The 1925 Colored World Series was the second edition of the championship series in Negro league baseball. The series featured a rematch between the Hilldale Club of Darby, Pennsylvania, champion of the Eastern Colored League (ECL), and the Kansas City Monarchs, champion of the Negro National League (NNL) and winner of the previous year's match in the first Colored World Series. In 1925, Hilldale won the best-of-nine series, five games to one.
On the eve of the series, the Monarchs' star pitcher, Bullet Rogan, who had pitched a shutout in the deciding Game 7 of the NNL championship series, was injured while playing with his child at home, when a needle ran into his leg, leaving him unable to play in the World Series. Kansas City's manager and occasional pitcher was future Hall of Famer, 38-year-old José Méndez. Hilldale featured three future Hall of Famers—catcher, Biz Mackey, third baseman, Judy Johnson, and 35-year-old backup catcher and pinch hitter, Louis Santop.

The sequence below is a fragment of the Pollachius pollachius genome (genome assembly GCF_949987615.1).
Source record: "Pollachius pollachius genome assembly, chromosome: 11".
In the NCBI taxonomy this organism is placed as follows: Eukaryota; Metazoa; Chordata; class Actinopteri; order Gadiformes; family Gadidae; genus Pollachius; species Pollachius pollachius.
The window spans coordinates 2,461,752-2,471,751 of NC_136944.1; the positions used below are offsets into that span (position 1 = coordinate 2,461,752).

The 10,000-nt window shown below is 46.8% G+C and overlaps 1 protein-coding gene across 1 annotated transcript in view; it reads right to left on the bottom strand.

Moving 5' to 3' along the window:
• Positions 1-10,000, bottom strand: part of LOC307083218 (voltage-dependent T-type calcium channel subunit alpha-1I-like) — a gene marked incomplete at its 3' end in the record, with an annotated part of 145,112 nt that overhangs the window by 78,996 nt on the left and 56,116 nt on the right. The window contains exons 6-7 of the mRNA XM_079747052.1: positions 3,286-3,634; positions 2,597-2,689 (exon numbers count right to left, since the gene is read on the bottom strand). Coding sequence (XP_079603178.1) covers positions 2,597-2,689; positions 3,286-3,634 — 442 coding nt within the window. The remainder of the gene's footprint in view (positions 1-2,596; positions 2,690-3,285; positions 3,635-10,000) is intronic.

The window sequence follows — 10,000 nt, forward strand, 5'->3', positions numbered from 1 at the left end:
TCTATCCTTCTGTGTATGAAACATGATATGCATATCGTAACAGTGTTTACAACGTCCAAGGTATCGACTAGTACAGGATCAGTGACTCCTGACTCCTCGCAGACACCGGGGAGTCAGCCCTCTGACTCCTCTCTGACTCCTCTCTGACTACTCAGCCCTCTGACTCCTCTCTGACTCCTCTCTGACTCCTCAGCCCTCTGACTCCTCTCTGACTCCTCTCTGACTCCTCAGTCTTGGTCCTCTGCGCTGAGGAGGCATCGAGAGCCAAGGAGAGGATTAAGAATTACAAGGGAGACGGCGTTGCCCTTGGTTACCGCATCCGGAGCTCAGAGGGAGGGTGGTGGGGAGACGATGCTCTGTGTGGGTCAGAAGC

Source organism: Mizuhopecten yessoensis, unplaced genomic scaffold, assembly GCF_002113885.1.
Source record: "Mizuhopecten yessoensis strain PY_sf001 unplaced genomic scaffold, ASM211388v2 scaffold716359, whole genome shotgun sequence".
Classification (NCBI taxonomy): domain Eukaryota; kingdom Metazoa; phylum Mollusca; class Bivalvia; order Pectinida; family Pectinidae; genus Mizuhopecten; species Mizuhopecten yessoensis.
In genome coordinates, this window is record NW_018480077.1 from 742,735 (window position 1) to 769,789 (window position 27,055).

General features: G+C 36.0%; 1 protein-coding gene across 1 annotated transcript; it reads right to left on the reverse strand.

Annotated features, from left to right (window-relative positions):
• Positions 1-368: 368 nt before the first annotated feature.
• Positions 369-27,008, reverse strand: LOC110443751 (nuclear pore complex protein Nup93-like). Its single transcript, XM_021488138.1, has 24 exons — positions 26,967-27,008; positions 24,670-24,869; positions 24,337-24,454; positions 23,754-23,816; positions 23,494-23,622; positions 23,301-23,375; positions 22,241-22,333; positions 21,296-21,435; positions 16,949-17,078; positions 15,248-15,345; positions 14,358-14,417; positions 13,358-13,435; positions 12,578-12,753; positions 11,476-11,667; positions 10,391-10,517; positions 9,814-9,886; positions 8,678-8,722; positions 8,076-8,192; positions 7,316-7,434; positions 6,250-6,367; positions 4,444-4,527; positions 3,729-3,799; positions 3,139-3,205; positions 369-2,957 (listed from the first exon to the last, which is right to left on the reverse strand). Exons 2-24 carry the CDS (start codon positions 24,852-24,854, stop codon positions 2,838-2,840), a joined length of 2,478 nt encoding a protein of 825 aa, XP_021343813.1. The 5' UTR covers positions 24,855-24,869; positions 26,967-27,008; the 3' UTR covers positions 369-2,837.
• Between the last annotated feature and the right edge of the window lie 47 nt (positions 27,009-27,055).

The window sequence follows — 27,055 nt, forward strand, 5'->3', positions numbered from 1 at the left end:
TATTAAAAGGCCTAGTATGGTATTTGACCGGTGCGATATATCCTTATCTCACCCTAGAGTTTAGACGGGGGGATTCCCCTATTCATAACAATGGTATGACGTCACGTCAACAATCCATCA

Attendance for series was disappointing—down more than 50 percent in comparison with the previous year's series. The financial results were so disappointing that one Kansas City Monarchs player said they would have been paid better barnstorming than playing in the series.
For both teams, the 1925 season would represent the end to a three-year run as league champions. (Both teams had won their league championships in 1923, when no world series was played.) Kansas City would eventually return to win additional championships, appearing in the 1942 and 1946 series and winning in 1942. For Hilldale, however, the 1925 championship would be its last, as the team folded in 1932.